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    The Joy Toolkit

    by Ngozi Osuagwu, MD | September 19th, 2022

    The Joy Toolkit

    As you know, I am all about sharing what I learn. This year’s theme for my job is finding joy at work and in life. With this theme, the leadership at work invited Shabnam Mogharabi, an entertainment entrepreneur, to speak on the Power of Joy. I did not get to see her live, but the video of her presentation was shared, and I had a chance to watch it. The purpose of her talk was to provide the tools to harness the joy within us. Joy is different from happiness. Happiness is an emotion, just like anger. Emotions come and go. When we harness the joy within us, we can deal with the challenges in life. We understand that life can be hard, but we can respond positively to challenges.

    How do we harness this joy? She provided a Joy Toolkit, which included:

    1. EXPRESSING GRATITUDE – She asked the audience to do the following – close your eyes and think of someone who has had a profound impact on your life in a positive way – take a few minutes and write a note to that person. List 2 -3 ways this person has impacted you. Call this person or write them. Not only does this impact the person who receives the message, but it has a profound impact on the person who is sending the note.
    1. KNOW YOUR WHY – What drives you? What motivates you? What is your intention? What is your personal mission statement? She reminded the audience that your purpose in life does not necessarily have to align with your job. As human beings, we want to go where we are needed. We want to feel like we are contributing. Spend some time reflecting on your why.
    1. CONNECTION MATTERS – We need to be connected to nature and other people. We need to get outdoors. She shared that 92% of most people’s time is spent indoors. This needs to change.  She talked about the 20-5-3 rule – Spend 20 minutes, 3 times a week outdoors. For 5 hours every 3 months, go more into nature and for 3 days a year, truly unplug – no cell phones, no computers. Spend time building relationships with people. Building relationships with people can be uncomfortable initially. It requires you to be vulnerable. In the end, relationships are important.
    1. START SMALL. START TODAY – Nothing she talked about was one and done. It would be best to practice gratitude regularly, make sure what you do aligns with your purpose, and be connected with nature and people.

    Along with the above, eating well, regularly exercising, and getting a good night’s sleep is essential.

    She ended her talk with a quote by Theodore Roosevelt:

    “Comparison is the thief of Joy.”

    I have been thinking about that quote since I finished watching the video. We miss out on much of what we have when comparing ourselves with others. We can never be someone else, so let us accept the beautiful person we are and harness the joy within.

    6 Responses to “The Joy Toolkit”

    1. Linda K. Jackson says:

      Oh my goodness! This was absolutely invaluable! I can really attest to gratitude, and what brings you joy, which is something that I would ask my clients when I was working. I’m going to check out Shabnam Mogharabi. Thank you!!!!!!!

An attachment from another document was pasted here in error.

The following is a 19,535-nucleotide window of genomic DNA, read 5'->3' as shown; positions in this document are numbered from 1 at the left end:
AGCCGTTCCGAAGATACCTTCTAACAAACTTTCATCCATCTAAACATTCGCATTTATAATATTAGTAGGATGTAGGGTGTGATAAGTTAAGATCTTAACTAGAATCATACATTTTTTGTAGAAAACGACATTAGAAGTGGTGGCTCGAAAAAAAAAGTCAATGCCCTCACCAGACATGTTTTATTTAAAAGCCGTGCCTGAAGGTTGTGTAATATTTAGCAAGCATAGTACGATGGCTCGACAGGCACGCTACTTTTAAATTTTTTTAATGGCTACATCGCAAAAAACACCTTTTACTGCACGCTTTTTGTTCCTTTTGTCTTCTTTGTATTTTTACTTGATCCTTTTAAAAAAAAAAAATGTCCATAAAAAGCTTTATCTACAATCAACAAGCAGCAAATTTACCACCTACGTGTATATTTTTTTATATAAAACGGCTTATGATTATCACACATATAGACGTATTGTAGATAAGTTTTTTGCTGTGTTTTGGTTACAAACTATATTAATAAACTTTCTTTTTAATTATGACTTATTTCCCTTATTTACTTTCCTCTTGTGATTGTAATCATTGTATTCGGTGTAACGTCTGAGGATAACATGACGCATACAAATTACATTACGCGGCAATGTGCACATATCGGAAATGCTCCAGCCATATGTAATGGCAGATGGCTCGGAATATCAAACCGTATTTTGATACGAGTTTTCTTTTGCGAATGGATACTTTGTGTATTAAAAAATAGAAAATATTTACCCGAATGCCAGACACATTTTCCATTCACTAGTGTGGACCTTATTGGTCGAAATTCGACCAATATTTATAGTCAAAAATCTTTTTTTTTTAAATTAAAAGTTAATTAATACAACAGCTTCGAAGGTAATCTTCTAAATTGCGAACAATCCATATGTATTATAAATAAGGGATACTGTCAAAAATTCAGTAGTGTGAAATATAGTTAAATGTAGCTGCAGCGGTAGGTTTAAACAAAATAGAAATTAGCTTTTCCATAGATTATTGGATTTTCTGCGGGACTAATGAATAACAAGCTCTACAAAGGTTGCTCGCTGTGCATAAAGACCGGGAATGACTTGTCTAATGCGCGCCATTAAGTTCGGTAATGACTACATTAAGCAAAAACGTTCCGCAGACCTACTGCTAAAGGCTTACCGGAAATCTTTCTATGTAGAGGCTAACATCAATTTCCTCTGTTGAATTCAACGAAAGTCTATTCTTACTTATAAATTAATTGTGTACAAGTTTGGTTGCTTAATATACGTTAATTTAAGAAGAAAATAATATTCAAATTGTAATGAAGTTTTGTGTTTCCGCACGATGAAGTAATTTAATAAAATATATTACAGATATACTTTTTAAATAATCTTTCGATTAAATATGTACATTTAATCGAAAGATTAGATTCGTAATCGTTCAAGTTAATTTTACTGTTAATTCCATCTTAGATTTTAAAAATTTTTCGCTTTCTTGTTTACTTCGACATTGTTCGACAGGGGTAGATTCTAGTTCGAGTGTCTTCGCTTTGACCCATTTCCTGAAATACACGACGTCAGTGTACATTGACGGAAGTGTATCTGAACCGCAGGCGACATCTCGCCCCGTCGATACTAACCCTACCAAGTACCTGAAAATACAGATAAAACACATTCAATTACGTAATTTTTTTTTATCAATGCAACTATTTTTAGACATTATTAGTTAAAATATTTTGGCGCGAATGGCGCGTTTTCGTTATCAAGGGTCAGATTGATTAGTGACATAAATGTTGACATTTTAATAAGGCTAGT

2. Cleopatra Martey says:

      Thank you for this beautiful post Ngozi! Gratitude is something that I practice daily & encourage my children & students to make a part of their daily practice. Being grateful makes you appreciate what you have already & stops you from always being in the space of wanting. As for being out in nature, I’m always mentioning to my colleagues at school, how much more effective learning would be if we conducted class outdoors. I’m going to check out Shabnam Mogharabi!!!
      The joyful journey continues.

      • Ngozi Osuagwu, MD says:

        Thank you for sharing your daily practice with your children and students. It is so important for our youth. Thanks for sharing.

    3. Dayna Hale says:

      I love the quote! And this makes me feel like I am on the right track since I just spent 6 days with friends, partially unplugged, and all outside!

      • Ngozi Osuagwu, MD says:

        Yes, you are truly on the right track. Being able to take time to be unplugged once in a while is pure joy. Thanks for sharing.

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    The book discusses common gynecological and women’s health issues in a series of witty and entertaining letters. These letters, all educational, offer suggestions on what approaches to take in tackling the medical problems that typically bring women to an ob/gynecologist. The letters are spiced with art, a poem and quotes. Although its emphasis is on gynecology and women’s health, it touches on some other medical issues that make women visit their doctors.

    The second half of the book briefly discusses the most common gynecological conditions and also provides an overview of sexually transmitted infections. A list of annotated websites dealing with the different topics in the book is provided for the reader who wants to pursue each subject in depth.




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